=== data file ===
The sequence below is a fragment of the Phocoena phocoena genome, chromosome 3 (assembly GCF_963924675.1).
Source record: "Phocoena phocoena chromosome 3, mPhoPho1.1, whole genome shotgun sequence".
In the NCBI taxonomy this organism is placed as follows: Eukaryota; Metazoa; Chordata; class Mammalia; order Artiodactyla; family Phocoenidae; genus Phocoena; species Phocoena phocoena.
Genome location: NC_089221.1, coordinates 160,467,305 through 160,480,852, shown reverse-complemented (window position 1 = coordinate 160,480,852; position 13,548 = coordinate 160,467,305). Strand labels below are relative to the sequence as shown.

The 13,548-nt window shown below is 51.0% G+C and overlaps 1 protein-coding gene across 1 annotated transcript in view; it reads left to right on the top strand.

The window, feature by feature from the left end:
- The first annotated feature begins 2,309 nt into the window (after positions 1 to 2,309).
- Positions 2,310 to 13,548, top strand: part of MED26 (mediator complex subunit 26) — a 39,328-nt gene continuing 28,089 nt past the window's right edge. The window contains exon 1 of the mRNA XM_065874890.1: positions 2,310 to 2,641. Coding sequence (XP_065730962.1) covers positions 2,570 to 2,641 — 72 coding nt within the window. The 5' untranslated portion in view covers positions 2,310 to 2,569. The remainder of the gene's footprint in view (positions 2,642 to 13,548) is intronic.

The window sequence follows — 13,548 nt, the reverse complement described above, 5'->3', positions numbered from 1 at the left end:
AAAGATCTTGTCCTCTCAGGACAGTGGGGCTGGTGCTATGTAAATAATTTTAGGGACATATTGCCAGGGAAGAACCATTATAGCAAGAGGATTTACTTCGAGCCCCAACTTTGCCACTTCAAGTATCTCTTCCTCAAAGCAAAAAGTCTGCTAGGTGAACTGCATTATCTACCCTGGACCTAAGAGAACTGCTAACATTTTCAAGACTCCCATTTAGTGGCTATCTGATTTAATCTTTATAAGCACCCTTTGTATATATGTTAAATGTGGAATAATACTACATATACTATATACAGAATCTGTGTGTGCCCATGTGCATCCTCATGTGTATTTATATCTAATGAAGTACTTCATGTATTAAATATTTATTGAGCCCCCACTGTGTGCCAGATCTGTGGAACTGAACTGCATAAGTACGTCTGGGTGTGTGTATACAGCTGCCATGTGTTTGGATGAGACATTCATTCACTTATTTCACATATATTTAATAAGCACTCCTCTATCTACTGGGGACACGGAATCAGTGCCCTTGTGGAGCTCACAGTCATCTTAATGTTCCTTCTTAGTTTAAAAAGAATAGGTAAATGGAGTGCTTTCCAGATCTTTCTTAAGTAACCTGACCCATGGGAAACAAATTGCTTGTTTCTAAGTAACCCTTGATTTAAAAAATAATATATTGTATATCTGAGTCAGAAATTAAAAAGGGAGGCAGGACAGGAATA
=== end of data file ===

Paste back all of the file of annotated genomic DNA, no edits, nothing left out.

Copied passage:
The sequence below is a fragment of the Phocoena phocoena genome, chromosome 3 (assembly GCF_963924675.1).
Source record: "Phocoena phocoena chromosome 3, mPhoPho1.1, whole genome shotgun sequence".
In the NCBI taxonomy this organism is placed as follows: Eukaryota; Metazoa; Chordata; class Mammalia; order Artiodactyla; family Phocoenidae; genus Phocoena; species Phocoena phocoena.
Genome location: NC_089221.1, coordinates 160,467,305 through 160,480,852, shown reverse-complemented (window position 1 = coordinate 160,480,852; position 13,548 = coordinate 160,467,305). Strand labels below are relative to the sequence as shown.

The 13,548-nt window shown below is 51.0% G+C and overlaps 1 protein-coding gene across 1 annotated transcript in view; it reads left to right on the top strand.

The window, feature by feature from the left end:
- The first annotated feature begins 2,309 nt into the window (after positions 1 to 2,309).
- Positions 2,310 to 13,548, top strand: part of MED26 (mediator complex subunit 26) — a 39,328-nt gene continuing 28,089 nt past the window's right edge. The window contains exon 1 of the mRNA XM_065874890.1: positions 2,310 to 2,641. Coding sequence (XP_065730962.1) covers positions 2,570 to 2,641 — 72 coding nt within the window. The 5' untranslated portion in view covers positions 2,310 to 2,569. The remainder of the gene's footprint in view (positions 2,642 to 13,548) is intronic.

The window sequence follows — 13,548 nt, the reverse complement described above, 5'->3', positions numbered from 1 at the left end:
AAAGATCTTGTCCTCTCAGGACAGTGGGGCTGGTGCTATGTAAATAATTTTAGGGACATATTGCCAGGGAAGAACCATTATAGCAAGAGGATTTACTTCGAGCCCCAACTTTGCCACTTCAAGTATCTCTTCCTCAAAGCAAAAAGTCTGCTAGGTGAACTGCATTATCTACCCTGGACCTAAGAGAACTGCTAACATTTTCAAGACTCCCATTTAGTGGCTATCTGATTTAATCTTTATAAGCACCCTTTGTATATATGTTAAATGTGGAATAATACTACATATACTATATACAGAATCTGTGTGTGCCCATGTGCATCCTCATGTGTATTTATATCTAATGAAGTACTTCATGTATTAAATATTTATTGAGCCCCCACTGTGTGCCAGATCTGTGGAACTGAACTGCATAAGTACGTCTGGGTGTGTGTATACAGCTGCCATGTGTTTGGATGAGACATTCATTCACTTATTTCACATATATTTAATAAGCACTCCTCTATCTACTGGGGACACGGAATCAGTGCCCTTGTGGAGCTCACAGTCATCTTAATGTTCCTTCTTAGTTTAAAAAGAATAGGTAAATGGAGTGCTTTCCAGATCTTTCTTAAGTAACCTGACCCATGGGAAACAAATTGCTTGTTTCTAAGTAACCCTTGATTTAAAAAATAATATATTGTATATCTGAGTCAGAAATTAAAAAGGGAGGCAGGACAGGAATA